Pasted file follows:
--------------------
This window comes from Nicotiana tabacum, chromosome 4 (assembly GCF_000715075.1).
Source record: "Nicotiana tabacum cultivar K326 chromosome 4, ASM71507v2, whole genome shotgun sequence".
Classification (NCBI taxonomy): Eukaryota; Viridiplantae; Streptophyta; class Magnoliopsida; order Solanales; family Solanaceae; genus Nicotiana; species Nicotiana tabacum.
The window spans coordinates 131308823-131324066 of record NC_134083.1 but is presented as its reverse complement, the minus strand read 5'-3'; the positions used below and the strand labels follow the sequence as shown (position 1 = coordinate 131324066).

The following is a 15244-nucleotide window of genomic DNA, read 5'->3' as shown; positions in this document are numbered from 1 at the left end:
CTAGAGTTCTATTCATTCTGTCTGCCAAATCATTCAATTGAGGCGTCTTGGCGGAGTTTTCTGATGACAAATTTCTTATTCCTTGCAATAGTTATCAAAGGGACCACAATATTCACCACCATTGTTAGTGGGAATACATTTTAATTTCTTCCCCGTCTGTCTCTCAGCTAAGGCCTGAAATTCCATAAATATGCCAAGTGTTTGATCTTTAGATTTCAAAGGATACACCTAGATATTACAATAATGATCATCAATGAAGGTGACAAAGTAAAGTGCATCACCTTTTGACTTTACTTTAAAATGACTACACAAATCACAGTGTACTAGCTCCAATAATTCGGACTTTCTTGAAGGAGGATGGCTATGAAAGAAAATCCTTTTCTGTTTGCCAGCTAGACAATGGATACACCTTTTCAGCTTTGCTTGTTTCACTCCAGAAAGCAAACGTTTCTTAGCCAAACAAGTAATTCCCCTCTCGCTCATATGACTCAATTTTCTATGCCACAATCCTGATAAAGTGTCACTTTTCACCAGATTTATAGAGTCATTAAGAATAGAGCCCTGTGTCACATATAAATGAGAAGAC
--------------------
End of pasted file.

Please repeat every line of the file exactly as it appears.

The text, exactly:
This window comes from Nicotiana tabacum, chromosome 4 (assembly GCF_000715075.1).
Source record: "Nicotiana tabacum cultivar K326 chromosome 4, ASM71507v2, whole genome shotgun sequence".
Classification (NCBI taxonomy): Eukaryota; Viridiplantae; Streptophyta; class Magnoliopsida; order Solanales; family Solanaceae; genus Nicotiana; species Nicotiana tabacum.
The window spans coordinates 131308823-131324066 of record NC_134083.1 but is presented as its reverse complement, the minus strand read 5'-3'; the positions used below and the strand labels follow the sequence as shown (position 1 = coordinate 131324066).

The following is a 15244-nucleotide window of genomic DNA, read 5'->3' as shown; positions in this document are numbered from 1 at the left end:
CTAGAGTTCTATTCATTCTGTCTGCCAAATCATTCAATTGAGGCGTCTTGGCGGAGTTTTCTGATGACAAATTTCTTATTCCTTGCAATAGTTATCAAAGGGACCACAATATTCACCACCATTGTTAGTGGGAATACATTTTAATTTCTTCCCCGTCTGTCTCTCAGCTAAGGCCTGAAATTCCATAAATATGCCAAGTGTTTGATCTTTAGATTTCAAAGGATACACCTAGATATTACAATAATGATCATCAATGAAGGTGACAAAGTAAAGTGCATCACCTTTTGACTTTACTTTAAAATGACTACACAAATCACAGTGTACTAGCTCCAATAATTCGGACTTTCTTGAAGGAGGATGGCTATGAAAGAAAATCCTTTTCTGTTTGCCAGCTAGACAATGGATACACCTTTTCAGCTTTGCTTGTTTCACTCCAGAAAGCAAACGTTTCTTAGCCAAACAAGTAATTCCCCTCTCGCTCATATGACTCAATTTTCTATGCCACAATCCTGATAAAGTGTCACTTTTCACCAGATTTATAGAGTCATTAAGAATAGAGCCCTGTGTCACATATAAATGAGAAGAC